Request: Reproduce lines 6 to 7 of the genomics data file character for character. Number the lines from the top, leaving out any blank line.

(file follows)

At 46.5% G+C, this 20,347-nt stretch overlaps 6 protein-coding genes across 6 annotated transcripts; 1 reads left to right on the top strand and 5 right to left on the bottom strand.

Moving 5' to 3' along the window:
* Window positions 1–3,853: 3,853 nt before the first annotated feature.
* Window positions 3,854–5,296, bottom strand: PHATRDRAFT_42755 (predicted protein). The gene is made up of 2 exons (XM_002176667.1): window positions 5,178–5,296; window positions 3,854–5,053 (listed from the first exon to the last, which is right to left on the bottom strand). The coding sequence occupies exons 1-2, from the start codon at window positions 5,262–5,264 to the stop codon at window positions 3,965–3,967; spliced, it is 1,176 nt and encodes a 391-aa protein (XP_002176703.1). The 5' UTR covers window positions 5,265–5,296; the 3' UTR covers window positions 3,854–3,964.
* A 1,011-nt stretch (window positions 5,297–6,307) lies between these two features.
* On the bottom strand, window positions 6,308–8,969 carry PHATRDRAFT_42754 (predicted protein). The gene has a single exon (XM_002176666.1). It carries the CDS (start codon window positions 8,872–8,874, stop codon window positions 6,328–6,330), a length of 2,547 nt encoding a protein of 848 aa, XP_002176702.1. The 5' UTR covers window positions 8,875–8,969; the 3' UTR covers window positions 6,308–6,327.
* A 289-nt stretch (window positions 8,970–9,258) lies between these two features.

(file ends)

* On the bottom strand, window positions 6,308–8,969 carry PHATRDRAFT_42754 (predicted protein). The gene has a single exon (XM_002176666.1). It carries the CDS (start codon window positions 8,872–8,874, stop codon window positions 6,328–6,330), a length of 2,547 nt encoding a protein of 848 aa, XP_002176702.1. The 5' UTR covers window positions 8,875–8,969; the 3' UTR covers window positions 6,308–6,327.
* A 289-nt stretch (window positions 8,970–9,258) lies between these two features.